I love the Twitter chats because you see so many different opinions from a variety of sources (which I could see easier thanks to Tweetdeck!). These chats are also a way to expand your network  based on your interests (Social Studies, anyone? Social Justice? Teach like a Pirate??) which I think is great, I can learn better methods that are catered to the issues that pop up in a Social Studies/History classroom.

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I could have commented on more posts, but as I’ve said before, my life got busy and I pushed the interaction part of this class to the side. It is a terrible excuse, but I am owning that this was my weakness and I could have done better.

My next post will be all about what I’ve learned! Stay tuned!

Wiggle Engraving

So I decided to play around with wriggle engraving the other week. I’m so sorry that I’m a few weeks behind, between calving season and subbing I’ve had a pretty full schedule!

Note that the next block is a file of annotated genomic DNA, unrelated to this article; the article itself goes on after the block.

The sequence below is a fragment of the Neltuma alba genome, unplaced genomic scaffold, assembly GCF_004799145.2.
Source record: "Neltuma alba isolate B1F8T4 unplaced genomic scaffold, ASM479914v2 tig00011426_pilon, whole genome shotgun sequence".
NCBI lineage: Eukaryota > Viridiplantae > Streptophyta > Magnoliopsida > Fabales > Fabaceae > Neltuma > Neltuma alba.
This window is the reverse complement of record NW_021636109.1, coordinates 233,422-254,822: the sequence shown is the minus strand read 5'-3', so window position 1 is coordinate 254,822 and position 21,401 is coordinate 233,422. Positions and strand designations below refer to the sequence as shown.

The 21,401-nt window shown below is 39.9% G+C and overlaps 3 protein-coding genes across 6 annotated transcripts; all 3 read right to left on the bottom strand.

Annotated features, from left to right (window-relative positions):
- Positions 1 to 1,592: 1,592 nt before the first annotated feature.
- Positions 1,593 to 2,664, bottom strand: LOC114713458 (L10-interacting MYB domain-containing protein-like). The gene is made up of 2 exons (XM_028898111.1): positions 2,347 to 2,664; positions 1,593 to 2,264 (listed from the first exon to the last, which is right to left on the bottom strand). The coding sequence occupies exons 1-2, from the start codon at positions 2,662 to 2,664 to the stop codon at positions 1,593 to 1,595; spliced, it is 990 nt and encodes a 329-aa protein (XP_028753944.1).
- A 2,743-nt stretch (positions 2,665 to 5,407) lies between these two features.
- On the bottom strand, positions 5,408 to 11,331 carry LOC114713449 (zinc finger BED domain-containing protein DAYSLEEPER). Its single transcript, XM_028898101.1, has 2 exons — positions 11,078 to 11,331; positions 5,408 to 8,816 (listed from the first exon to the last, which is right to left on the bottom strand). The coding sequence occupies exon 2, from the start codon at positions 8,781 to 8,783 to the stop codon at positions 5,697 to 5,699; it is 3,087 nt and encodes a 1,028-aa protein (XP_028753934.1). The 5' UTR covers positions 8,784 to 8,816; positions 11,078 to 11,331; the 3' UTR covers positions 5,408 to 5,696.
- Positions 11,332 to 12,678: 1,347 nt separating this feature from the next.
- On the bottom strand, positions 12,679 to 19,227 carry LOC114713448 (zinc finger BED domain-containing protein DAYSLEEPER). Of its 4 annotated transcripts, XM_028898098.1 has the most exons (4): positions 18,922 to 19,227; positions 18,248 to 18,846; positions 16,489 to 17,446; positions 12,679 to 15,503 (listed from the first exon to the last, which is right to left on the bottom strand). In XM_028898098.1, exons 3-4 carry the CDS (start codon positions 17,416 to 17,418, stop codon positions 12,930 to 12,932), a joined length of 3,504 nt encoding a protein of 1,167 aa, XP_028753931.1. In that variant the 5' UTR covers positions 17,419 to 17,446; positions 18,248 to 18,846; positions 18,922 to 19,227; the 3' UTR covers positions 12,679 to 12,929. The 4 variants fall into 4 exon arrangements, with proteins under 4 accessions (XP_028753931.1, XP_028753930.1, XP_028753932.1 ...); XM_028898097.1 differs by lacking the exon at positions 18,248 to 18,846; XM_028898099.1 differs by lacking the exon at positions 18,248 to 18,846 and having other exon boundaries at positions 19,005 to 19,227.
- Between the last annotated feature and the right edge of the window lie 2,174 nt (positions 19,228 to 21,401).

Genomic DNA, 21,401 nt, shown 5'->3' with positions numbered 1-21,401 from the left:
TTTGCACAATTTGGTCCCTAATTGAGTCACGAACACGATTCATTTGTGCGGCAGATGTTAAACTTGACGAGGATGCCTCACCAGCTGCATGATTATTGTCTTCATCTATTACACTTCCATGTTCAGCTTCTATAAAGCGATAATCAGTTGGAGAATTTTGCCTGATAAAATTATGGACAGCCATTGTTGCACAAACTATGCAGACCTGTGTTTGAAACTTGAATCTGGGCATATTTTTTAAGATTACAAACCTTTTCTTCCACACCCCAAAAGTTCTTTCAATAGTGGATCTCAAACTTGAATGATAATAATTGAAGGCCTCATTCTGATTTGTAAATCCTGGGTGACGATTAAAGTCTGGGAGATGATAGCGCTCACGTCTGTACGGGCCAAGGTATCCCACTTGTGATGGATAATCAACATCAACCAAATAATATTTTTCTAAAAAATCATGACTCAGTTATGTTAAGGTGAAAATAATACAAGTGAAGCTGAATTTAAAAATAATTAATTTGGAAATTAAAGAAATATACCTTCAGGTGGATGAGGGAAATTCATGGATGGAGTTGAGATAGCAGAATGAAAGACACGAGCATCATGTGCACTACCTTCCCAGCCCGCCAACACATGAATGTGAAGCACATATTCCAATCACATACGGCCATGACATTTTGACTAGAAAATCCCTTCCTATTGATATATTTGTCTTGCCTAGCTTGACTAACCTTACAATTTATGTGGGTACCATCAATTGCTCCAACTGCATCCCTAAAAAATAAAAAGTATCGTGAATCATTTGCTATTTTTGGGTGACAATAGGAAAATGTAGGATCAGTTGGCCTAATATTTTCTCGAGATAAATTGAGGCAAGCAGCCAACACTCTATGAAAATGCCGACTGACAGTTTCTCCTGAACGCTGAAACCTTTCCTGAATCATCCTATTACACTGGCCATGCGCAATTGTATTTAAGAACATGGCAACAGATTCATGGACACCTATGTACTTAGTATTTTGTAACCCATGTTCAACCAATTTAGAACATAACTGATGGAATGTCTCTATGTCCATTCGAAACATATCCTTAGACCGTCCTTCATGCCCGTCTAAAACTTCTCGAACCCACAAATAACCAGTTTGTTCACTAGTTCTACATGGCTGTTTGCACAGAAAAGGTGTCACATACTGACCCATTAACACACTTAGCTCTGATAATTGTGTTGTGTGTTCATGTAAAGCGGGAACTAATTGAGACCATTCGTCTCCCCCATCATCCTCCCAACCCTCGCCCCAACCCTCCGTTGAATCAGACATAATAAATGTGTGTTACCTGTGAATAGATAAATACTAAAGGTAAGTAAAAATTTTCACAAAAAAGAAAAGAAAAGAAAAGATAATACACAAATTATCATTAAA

I saw this engraved trumpet while on a google search adventure and I absolutely loved this design! I had to try something like it!

Fig. 6, 69, Engraving Detail

Detail on the engraved trumpet.

Online learning is difficult, especially if the concept or skill is particularly detailed or not well-known. Engraving is a skill that is all detail. Engraving well involves attention to detail, knowledge of the tools and materials involved and a whole lot of feel. I don’t have great feel yet, but with practice and perseverance, my feel will develop.

Until then, I will keep practicing and honing my skills! After this bracelet, I began engraving an aluminum stirrup (I’ll post about it later) and I’m so excited about how it is turning out!

This is my attempt at wiggle engraving.